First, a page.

Are you going to college? Are you paying for someone to go to college? Then you might want to study this graph closely:


This one, too:


That’s data from Northeastern University’s Andrew Sum, by way of Catherine Rampell at the New York Times. The major takeaway, I think, is fairly depressing: About a quarter of college graduates don’t have jobs, and an additional 22 percent don’t have jobs that use their degree. And the jobs that don’t require a degree pay about $11,000 less, on average, than the jobs that do require a degree.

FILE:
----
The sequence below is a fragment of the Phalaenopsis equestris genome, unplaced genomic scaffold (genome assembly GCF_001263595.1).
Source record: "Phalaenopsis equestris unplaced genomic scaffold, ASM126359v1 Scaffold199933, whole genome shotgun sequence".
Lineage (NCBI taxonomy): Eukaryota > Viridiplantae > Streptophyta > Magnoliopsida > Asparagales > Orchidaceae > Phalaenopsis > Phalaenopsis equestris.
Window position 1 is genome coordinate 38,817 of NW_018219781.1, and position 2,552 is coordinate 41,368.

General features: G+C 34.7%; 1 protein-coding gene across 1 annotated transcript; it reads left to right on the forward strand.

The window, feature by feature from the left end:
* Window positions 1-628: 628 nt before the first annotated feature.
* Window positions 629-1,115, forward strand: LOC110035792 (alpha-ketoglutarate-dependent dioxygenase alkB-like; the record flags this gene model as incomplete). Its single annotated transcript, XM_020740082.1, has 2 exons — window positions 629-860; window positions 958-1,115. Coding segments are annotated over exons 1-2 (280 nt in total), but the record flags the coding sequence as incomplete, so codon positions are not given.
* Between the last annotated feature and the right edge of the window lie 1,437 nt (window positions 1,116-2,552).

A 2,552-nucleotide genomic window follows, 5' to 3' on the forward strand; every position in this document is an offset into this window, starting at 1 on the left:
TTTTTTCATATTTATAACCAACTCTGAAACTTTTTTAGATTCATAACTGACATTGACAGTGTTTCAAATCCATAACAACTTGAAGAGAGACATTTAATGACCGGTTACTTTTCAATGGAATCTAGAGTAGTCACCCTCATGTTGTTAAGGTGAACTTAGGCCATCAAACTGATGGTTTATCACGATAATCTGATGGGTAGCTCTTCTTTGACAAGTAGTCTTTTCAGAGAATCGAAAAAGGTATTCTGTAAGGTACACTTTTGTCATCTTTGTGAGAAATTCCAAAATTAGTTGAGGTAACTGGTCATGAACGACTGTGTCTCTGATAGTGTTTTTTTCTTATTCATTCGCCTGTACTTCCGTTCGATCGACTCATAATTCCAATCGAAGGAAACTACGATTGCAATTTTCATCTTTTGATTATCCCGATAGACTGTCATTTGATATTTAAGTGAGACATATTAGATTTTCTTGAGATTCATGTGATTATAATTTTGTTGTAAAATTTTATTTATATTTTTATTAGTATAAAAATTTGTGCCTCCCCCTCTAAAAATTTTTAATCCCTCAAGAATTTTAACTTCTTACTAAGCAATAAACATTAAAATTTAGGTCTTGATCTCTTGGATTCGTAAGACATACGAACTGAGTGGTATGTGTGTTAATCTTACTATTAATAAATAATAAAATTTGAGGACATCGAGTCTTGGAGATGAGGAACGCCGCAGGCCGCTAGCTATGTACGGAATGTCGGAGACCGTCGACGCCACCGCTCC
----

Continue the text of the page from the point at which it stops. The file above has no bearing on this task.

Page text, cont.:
Across majors, the implication is clear: If you’re going to college to get a job after college, you’re better off in a major that lends itself to an obvious job after college. Engineering, say, or teaching. A humanities or communications degree turns out to be a much tougher sell. That doesn’t account, of course, for the joy and pleasure of learning about the humanities or communication, but if my college experience was any indication, a lot of the kids in those majors weren’t particularly devoted to the disciplines and were just trying to get a generic college degree so they could get a good job afterward. And those kids, it seems, were getting a rawer deal than they realized.